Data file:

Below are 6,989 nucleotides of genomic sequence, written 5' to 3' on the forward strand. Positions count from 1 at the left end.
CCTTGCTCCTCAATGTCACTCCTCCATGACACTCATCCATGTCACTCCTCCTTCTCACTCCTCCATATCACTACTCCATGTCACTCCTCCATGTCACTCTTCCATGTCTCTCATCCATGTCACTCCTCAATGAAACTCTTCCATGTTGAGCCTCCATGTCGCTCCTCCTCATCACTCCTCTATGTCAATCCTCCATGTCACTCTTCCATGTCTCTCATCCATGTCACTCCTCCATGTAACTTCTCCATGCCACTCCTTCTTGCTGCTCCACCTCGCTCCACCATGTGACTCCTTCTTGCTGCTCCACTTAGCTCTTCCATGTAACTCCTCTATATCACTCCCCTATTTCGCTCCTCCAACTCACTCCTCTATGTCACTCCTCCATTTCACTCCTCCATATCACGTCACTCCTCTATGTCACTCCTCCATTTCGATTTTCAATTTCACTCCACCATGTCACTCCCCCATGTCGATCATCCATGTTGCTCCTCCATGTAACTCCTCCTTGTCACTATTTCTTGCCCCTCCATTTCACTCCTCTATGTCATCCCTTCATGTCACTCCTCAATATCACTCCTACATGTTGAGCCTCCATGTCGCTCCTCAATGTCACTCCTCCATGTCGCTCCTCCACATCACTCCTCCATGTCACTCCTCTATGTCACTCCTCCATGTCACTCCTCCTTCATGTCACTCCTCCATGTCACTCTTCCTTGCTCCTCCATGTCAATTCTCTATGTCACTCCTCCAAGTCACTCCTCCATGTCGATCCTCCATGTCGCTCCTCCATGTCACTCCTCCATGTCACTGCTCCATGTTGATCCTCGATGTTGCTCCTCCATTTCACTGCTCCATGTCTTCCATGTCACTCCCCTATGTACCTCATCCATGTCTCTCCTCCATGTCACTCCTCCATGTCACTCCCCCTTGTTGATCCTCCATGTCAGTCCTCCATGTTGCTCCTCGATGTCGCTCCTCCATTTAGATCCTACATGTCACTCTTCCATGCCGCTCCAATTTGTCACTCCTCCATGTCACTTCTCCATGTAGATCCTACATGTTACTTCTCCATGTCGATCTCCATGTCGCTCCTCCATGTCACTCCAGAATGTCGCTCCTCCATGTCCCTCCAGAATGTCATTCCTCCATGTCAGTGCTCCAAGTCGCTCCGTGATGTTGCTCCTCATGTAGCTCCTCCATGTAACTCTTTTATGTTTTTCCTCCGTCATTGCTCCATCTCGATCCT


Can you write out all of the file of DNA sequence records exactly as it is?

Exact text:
Below are 6,989 nucleotides of genomic sequence, written 5' to 3' on the forward strand. Positions count from 1 at the left end.
CCTTGCTCCTCAATGTCACTCCTCCATGACACTCATCCATGTCACTCCTCCTTCTCACTCCTCCATATCACTACTCCATGTCACTCCTCCATGTCACTCTTCCATGTCTCTCATCCATGTCACTCCTCAATGAAACTCTTCCATGTTGAGCCTCCATGTCGCTCCTCCTCATCACTCCTCTATGTCAATCCTCCATGTCACTCTTCCATGTCTCTCATCCATGTCACTCCTCCATGTAACTTCTCCATGCCACTCCTTCTTGCTGCTCCACCTCGCTCCACCATGTGACTCCTTCTTGCTGCTCCACTTAGCTCTTCCATGTAACTCCTCTATATCACTCCCCTATTTCGCTCCTCCAACTCACTCCTCTATGTCACTCCTCCATTTCACTCCTCCATATCACGTCACTCCTCTATGTCACTCCTCCATTTCGATTTTCAATTTCACTCCACCATGTCACTCCCCCATGTCGATCATCCATGTTGCTCCTCCATGTAACTCCTCCTTGTCACTATTTCTTGCCCCTCCATTTCACTCCTCTATGTCATCCCTTCATGTCACTCCTCAATATCACTCCTACATGTTGAGCCTCCATGTCGCTCCTCAATGTCACTCCTCCATGTCGCTCCTCCACATCACTCCTCCATGTCACTCCTCTATGTCACTCCTCCATGTCACTCCTCCTTCATGTCACTCCTCCATGTCACTCTTCCTTGCTCCTCCATGTCAATTCTCTATGTCACTCCTCCAAGTCACTCCTCCATGTCGATCCTCCATGTCGCTCCTCCATGTCACTCCTCCATGTCACTGCTCCATGTTGATCCTCGATGTTGCTCCTCCATTTCACTGCTCCATGTCTTCCATGTCACTCCCCTATGTACCTCATCCATGTCTCTCCTCCATGTCACTCCTCCATGTCACTCCCCCTTGTTGATCCTCCATGTCAGTCCTCCATGTTGCTCCTCGATGTCGCTCCTCCATTTAGATCCTACATGTCACTCTTCCATGCCGCTCCAATTTGTCACTCCTCCATGTCACTTCTCCATGTAGATCCTACATGTTACTTCTCCATGTCGATCTCCATGTCGCTCCTCCATGTCACTCCAGAATGTCGCTCCTCCATGTCCCTCCAGAATGTCATTCCTCCATGTCAGTGCTCCAAGTCGCTCCGTGATGTTGCTCCTCATGTAGCTCCTCCATGTAACTCTTTTATGTTTTTCCTCCGTCATTGCTCCATCTCGATCCT